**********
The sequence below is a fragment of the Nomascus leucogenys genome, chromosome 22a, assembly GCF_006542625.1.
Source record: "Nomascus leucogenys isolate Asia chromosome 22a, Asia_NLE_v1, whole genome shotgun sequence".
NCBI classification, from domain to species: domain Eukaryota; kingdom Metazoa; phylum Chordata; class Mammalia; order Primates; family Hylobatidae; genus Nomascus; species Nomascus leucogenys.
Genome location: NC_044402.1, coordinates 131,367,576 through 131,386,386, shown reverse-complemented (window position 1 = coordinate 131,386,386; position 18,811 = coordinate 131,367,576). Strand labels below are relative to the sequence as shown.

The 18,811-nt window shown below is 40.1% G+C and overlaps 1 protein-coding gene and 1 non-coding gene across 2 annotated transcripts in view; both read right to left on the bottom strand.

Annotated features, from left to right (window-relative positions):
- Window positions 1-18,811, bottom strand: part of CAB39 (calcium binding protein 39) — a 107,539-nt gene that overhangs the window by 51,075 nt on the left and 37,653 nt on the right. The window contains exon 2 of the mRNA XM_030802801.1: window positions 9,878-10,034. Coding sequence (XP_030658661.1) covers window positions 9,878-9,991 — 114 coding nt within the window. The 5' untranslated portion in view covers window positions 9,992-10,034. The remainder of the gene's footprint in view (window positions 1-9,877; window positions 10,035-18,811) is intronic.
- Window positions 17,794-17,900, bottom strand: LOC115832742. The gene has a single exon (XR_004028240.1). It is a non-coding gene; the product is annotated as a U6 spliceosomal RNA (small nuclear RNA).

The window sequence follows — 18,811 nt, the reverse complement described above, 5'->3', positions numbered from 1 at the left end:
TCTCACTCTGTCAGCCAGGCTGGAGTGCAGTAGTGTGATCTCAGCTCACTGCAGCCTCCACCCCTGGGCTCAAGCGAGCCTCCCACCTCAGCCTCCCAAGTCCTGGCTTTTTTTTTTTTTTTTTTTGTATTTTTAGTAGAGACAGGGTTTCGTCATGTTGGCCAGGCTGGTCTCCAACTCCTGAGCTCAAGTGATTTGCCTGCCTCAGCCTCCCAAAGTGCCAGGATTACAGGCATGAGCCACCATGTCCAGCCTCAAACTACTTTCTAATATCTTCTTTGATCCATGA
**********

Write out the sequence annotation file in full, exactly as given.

The sequence below is a fragment of the Nomascus leucogenys genome, chromosome 22a, assembly GCF_006542625.1.
Source record: "Nomascus leucogenys isolate Asia chromosome 22a, Asia_NLE_v1, whole genome shotgun sequence".
NCBI classification, from domain to species: domain Eukaryota; kingdom Metazoa; phylum Chordata; class Mammalia; order Primates; family Hylobatidae; genus Nomascus; species Nomascus leucogenys.
Genome location: NC_044402.1, coordinates 131,367,576 through 131,386,386, shown reverse-complemented (window position 1 = coordinate 131,386,386; position 18,811 = coordinate 131,367,576). Strand labels below are relative to the sequence as shown.

The 18,811-nt window shown below is 40.1% G+C and overlaps 1 protein-coding gene and 1 non-coding gene across 2 annotated transcripts in view; both read right to left on the bottom strand.

Annotated features, from left to right (window-relative positions):
- Window positions 1-18,811, bottom strand: part of CAB39 (calcium binding protein 39) — a 107,539-nt gene that overhangs the window by 51,075 nt on the left and 37,653 nt on the right. The window contains exon 2 of the mRNA XM_030802801.1: window positions 9,878-10,034. Coding sequence (XP_030658661.1) covers window positions 9,878-9,991 — 114 coding nt within the window. The 5' untranslated portion in view covers window positions 9,992-10,034. The remainder of the gene's footprint in view (window positions 1-9,877; window positions 10,035-18,811) is intronic.
- Window positions 17,794-17,900, bottom strand: LOC115832742. The gene has a single exon (XR_004028240.1). It is a non-coding gene; the product is annotated as a U6 spliceosomal RNA (small nuclear RNA).

The window sequence follows — 18,811 nt, the reverse complement described above, 5'->3', positions numbered from 1 at the left end:
TCTCACTCTGTCAGCCAGGCTGGAGTGCAGTAGTGTGATCTCAGCTCACTGCAGCCTCCACCCCTGGGCTCAAGCGAGCCTCCCACCTCAGCCTCCCAAGTCCTGGCTTTTTTTTTTTTTTTTTTTGTATTTTTAGTAGAGACAGGGTTTCGTCATGTTGGCCAGGCTGGTCTCCAACTCCTGAGCTCAAGTGATTTGCCTGCCTCAGCCTCCCAAAGTGCCAGGATTACAGGCATGAGCCACCATGTCCAGCCTCAAACTACTTTCTAATATCTTCTTTGATCCATGA